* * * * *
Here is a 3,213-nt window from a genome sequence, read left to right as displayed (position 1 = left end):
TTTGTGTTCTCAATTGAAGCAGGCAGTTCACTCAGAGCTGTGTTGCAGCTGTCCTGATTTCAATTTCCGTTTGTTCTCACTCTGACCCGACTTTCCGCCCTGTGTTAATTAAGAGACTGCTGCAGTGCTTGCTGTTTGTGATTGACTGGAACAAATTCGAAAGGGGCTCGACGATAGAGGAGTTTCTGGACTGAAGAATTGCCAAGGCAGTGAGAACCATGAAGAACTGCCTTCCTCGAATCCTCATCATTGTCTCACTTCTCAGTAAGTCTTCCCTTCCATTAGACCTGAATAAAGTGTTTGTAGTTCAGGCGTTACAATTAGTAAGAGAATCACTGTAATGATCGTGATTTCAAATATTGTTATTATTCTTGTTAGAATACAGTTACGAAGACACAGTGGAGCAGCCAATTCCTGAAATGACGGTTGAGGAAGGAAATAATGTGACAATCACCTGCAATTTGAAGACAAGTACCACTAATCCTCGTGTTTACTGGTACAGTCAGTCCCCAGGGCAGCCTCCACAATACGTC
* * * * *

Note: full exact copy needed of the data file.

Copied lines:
Here is a 3,213-nt window from a genome sequence, read left to right as displayed (position 1 = left end):
TTTGTGTTCTCAATTGAAGCAGGCAGTTCACTCAGAGCTGTGTTGCAGCTGTCCTGATTTCAATTTCCGTTTGTTCTCACTCTGACCCGACTTTCCGCCCTGTGTTAATTAAGAGACTGCTGCAGTGCTTGCTGTTTGTGATTGACTGGAACAAATTCGAAAGGGGCTCGACGATAGAGGAGTTTCTGGACTGAAGAATTGCCAAGGCAGTGAGAACCATGAAGAACTGCCTTCCTCGAATCCTCATCATTGTCTCACTTCTCAGTAAGTCTTCCCTTCCATTAGACCTGAATAAAGTGTTTGTAGTTCAGGCGTTACAATTAGTAAGAGAATCACTGTAATGATCGTGATTTCAAATATTGTTATTATTCTTGTTAGAATACAGTTACGAAGACACAGTGGAGCAGCCAATTCCTGAAATGACGGTTGAGGAAGGAAATAATGTGACAATCACCTGCAATTTGAAGACAAGTACCACTAATCCTCGTGTTTACTGGTACAGTCAGTCCCCAGGGCAGCCTCCACAATACGTC